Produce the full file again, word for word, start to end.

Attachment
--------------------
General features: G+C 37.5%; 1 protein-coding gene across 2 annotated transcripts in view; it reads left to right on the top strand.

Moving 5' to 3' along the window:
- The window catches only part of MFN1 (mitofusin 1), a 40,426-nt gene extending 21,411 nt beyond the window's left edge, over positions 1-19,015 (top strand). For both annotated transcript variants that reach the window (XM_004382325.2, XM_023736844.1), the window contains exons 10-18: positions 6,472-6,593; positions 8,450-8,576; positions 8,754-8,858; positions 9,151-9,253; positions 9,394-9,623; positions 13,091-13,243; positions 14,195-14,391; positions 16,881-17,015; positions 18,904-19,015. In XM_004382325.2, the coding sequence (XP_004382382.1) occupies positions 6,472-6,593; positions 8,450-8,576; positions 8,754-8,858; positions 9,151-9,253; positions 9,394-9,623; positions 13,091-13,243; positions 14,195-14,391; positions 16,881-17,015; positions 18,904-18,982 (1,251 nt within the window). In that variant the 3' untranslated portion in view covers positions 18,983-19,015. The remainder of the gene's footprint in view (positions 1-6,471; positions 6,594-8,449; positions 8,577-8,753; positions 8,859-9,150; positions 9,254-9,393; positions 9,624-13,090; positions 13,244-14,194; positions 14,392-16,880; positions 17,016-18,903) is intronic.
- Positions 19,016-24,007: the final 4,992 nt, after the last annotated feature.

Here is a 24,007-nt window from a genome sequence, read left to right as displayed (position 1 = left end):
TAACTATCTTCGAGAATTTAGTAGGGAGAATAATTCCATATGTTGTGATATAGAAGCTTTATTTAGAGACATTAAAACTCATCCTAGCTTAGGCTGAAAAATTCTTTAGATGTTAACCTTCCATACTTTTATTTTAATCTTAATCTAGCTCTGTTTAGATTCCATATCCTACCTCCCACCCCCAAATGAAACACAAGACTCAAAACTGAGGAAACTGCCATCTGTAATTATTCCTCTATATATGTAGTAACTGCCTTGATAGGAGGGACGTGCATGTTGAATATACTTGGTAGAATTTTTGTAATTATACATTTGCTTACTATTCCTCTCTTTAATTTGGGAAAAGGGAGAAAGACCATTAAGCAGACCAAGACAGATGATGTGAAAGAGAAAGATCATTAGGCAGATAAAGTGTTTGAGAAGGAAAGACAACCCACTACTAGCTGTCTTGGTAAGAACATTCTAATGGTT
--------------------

General features: G+C 37.5%; 1 protein-coding gene across 2 annotated transcripts in view; it reads left to right on the top strand.

Moving 5' to 3' along the window:
- The window catches only part of MFN1 (mitofusin 1), a 40,426-nt gene extending 21,411 nt beyond the window's left edge, over positions 1-19,015 (top strand). For both annotated transcript variants that reach the window (XM_004382325.2, XM_023736844.1), the window contains exons 10-18: positions 6,472-6,593; positions 8,450-8,576; positions 8,754-8,858; positions 9,151-9,253; positions 9,394-9,623; positions 13,091-13,243; positions 14,195-14,391; positions 16,881-17,015; positions 18,904-19,015. In XM_004382325.2, the coding sequence (XP_004382382.1) occupies positions 6,472-6,593; positions 8,450-8,576; positions 8,754-8,858; positions 9,151-9,253; positions 9,394-9,623; positions 13,091-13,243; positions 14,195-14,391; positions 16,881-17,015; positions 18,904-18,982 (1,251 nt within the window). In that variant the 3' untranslated portion in view covers positions 18,983-19,015. The remainder of the gene's footprint in view (positions 1-6,471; positions 6,594-8,449; positions 8,577-8,753; positions 8,859-9,150; positions 9,254-9,393; positions 9,624-13,090; positions 13,244-14,194; positions 14,392-16,880; positions 17,016-18,903) is intronic.
- Positions 19,016-24,007: the final 4,992 nt, after the last annotated feature.

Here is a 24,007-nt window from a genome sequence, read left to right as displayed (position 1 = left end):
TAACTATCTTCGAGAATTTAGTAGGGAGAATAATTCCATATGTTGTGATATAGAAGCTTTATTTAGAGACATTAAAACTCATCCTAGCTTAGGCTGAAAAATTCTTTAGATGTTAACCTTCCATACTTTTATTTTAATCTTAATCTAGCTCTGTTTAGATTCCATATCCTACCTCCCACCCCCAAATGAAACACAAGACTCAAAACTGAGGAAACTGCCATCTGTAATTATTCCTCTATATATGTAGTAACTGCCTTGATAGGAGGGACGTGCATGTTGAATATACTTGGTAGAATTTTTGTAATTATACATTTGCTTACTATTCCTCTCTTTAATTTGGGAAAAGGGAGAAAGACCATTAAGCAGACCAAGACAGATGATGTGAAAGAGAAAGATCATTAGGCAGATAAAGTGTTTGAGAAGGAAAGACAACCCACTACTAGCTGTCTTGGTAAGAACATTCTAATGGTT